For hundreds of years, a key part of the Cayman Islands economy was salvaging the remains of ships that wrecked upon our reefs. It may have been a grim business, but we provided a necessary service to people in their misfortune.
In the wake of Bermuda’s election this week, Cayman may be called upon to salvage economic opportunities squandered by the fiscally irresponsible and protectionist policies espoused by the country’s victorious Progressive Labour Party. We can’t delight in our sister colony’s misfortune, but we will readily help ourselves to dishes that Bermuda (or anyone) leaves unattended at the economic banquet.
In many ways, Bermuda’s struggles and opportunities mirror our own, but – through a confluence of factors such as vision in leadership, historical circumstances and, sure, pure luck – Cayman’s responses in recent decades have consistently yielded more desirable results.
We do not hope, but we fear, that the results of Bermuda’s election may be the final mis-steerage that drives the country’s economy off the proverbial cliff … or into a coral reef.
In Tuesday’s landslide election, voters overwhelmingly returned the PLP to power, rebuffing the One Bermuda Alliance government despite its forward progress on issues of fiscal responsibility, business-friendly policies and sensible immigration.
Did voters believe (or care if) the PLP’s modus operandi has changed since the party last was in power – indebtedness, divisiveness and short-sighted “us vs. them” political rhetoric? Even as an opposition party, the PLP attempted to obstruct progress at every turn by flexing their union muscle. They certainly shouldn’t be expected to govern any differently.
Whatever the motivations of individuals, as a whole Bermuda’s voters rewarded political candidates who aspired to power by highlighting divisions between black and white, rich and poor, “native” and “expatriate.” As Bermuda’s newspaper of record, The Royal Gazette, editorialized on Wednesday, “It is not too often that a political party can leave the public purse in such a state of disrepair and then return to government at the first time of asking. That the Progressive Labour Party has managed to pull it off says more about who the people want in power than it does for how that authority is to be exercised.”
Thankfully, to date, Cayman has not been so polarized – although our own experiences with divisive rhetoric, including in the 2017 election campaign, is evidence that we are not immune from attempts to tear our community apart. As U.S. President Abraham Lincoln famously said, “A house divided against itself cannot stand.” (The biblical passage that inspired President Lincoln’s quote, from the Book of Matthew, is even more explicit: “Every kingdom divided against itself is brought to desolation.”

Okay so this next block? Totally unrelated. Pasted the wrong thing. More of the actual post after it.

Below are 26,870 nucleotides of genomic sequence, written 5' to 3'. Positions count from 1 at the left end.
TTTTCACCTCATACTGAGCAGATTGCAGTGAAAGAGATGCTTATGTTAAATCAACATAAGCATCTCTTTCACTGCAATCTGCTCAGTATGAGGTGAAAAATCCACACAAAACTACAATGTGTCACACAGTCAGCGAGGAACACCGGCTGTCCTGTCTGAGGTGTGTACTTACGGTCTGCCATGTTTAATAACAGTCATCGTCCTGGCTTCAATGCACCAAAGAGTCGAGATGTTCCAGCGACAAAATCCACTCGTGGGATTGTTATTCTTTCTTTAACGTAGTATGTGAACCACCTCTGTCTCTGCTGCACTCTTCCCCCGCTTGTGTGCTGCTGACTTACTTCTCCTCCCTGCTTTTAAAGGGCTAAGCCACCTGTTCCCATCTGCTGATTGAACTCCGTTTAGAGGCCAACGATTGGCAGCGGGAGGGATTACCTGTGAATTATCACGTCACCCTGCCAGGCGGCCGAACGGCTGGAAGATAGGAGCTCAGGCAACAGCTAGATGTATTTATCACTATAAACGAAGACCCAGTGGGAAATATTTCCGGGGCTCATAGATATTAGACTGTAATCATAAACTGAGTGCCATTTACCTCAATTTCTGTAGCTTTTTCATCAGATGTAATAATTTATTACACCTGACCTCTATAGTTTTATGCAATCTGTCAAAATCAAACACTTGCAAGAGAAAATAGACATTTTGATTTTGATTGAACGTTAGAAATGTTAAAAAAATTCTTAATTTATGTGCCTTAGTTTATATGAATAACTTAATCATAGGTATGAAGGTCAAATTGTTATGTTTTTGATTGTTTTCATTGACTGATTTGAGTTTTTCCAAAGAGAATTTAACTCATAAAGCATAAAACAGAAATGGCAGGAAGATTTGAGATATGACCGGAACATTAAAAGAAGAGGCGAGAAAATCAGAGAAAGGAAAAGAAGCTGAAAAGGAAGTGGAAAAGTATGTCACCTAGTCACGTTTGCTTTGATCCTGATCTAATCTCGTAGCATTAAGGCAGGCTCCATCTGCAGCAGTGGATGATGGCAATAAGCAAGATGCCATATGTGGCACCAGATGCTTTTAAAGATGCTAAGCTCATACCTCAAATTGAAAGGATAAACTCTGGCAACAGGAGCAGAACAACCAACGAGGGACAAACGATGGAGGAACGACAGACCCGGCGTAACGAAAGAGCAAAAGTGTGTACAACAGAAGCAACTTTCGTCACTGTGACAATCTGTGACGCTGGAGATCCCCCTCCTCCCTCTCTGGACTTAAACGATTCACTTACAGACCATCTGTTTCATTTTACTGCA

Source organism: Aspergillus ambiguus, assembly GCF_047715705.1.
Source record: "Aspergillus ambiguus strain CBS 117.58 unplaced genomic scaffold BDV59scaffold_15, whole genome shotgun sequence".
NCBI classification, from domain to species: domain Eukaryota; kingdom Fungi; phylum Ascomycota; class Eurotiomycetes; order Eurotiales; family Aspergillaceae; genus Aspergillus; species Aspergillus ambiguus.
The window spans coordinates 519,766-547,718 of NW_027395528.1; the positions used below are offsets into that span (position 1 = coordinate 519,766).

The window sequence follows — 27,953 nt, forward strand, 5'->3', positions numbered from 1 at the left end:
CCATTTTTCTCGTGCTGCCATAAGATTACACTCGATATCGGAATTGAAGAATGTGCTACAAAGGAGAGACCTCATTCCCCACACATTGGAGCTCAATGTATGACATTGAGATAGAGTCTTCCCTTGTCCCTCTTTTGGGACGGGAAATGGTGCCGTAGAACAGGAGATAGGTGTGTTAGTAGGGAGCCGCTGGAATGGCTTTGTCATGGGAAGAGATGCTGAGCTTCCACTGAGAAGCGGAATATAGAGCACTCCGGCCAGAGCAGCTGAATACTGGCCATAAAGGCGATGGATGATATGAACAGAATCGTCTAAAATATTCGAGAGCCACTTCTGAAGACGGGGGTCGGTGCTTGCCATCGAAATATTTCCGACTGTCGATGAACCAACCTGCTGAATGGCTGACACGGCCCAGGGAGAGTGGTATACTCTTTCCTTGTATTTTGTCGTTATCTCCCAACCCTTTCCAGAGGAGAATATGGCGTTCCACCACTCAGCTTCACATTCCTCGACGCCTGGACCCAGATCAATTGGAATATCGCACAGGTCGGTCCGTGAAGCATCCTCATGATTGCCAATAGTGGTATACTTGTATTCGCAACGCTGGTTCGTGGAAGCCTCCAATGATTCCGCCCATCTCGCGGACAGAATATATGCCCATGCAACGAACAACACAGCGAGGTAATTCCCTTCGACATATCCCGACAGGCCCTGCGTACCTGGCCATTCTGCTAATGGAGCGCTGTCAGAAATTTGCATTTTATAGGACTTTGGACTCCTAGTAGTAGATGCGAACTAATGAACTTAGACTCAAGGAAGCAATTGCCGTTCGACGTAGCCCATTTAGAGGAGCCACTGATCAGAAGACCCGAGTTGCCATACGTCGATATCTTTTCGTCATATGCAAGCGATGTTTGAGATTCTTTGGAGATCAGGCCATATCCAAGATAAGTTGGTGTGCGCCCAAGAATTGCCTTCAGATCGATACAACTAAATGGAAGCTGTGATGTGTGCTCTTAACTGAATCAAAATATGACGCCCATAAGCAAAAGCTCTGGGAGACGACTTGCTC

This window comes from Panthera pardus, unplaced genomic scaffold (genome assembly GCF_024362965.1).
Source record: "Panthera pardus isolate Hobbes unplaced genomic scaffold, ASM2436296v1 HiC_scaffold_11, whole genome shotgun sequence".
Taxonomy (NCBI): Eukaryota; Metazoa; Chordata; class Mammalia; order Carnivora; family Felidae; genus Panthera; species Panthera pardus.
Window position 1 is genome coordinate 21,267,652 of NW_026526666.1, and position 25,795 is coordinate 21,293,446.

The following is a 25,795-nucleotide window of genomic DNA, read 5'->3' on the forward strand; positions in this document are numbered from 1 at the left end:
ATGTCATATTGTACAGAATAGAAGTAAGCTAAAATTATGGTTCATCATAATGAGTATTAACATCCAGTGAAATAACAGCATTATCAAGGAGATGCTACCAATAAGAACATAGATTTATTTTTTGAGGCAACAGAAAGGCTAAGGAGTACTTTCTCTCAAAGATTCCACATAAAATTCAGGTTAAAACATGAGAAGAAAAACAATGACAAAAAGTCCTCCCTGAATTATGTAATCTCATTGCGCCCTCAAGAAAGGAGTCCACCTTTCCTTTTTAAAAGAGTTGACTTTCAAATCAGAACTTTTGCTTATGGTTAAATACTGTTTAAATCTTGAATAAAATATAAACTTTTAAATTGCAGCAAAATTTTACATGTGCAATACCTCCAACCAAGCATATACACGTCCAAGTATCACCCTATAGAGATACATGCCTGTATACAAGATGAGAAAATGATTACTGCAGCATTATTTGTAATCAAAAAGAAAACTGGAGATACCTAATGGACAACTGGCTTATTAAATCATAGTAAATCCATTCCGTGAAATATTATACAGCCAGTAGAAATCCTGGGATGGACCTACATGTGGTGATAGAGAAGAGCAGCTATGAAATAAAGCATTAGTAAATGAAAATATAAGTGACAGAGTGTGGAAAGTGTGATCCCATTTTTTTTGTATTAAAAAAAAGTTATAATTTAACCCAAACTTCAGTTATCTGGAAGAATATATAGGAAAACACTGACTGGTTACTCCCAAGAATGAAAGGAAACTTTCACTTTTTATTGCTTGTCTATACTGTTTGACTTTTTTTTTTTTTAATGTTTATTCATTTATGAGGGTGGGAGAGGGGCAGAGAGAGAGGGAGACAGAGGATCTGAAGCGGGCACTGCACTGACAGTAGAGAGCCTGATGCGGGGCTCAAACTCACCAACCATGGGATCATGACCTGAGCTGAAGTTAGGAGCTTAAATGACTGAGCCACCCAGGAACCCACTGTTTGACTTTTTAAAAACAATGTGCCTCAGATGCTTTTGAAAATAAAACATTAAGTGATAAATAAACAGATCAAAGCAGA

Even as he took office (in what may have been intended to be a declaration of inclusiveness), Bermuda’s Premier David Burt drew on the divisiveness that carried him into office, pledging, “We will be a government that will put Bermudians first and make sure we work to advance the interests of every single Bermudian in this country.”
For a country whose economy is even more dependent than ours on international business and foreign investors, Premier Burt’s remark is obviously missing something … or some people. (Hint: non-Bermudians).
It is eerily reminiscent of the Bahamas’ 1967 election of Lynden Pindling, which released a storm that foundered that country’s once-thriving financial sector. Then, too, investors sought out calmer waters elsewhere – specifically, here – igniting the “Cayman Miracle” that we all benefit from today.
If we are called to salvage the economic wreckage that may lie in Bermuda’s future, Cayman is ready to lend a willing, and welcoming, hand.
But we must remember that our reputation of offering “calmer waters” is not guaranteed. It must continue to be earned through respect for private property, sensible immigration policies and rational regulations that give businesses the freedom to flourish.
So long as we work together for a stronger Cayman, business and skilled labor who find themselves stranded by more myopic jurisdictions always will find safe harbor here, to the benefit of us all.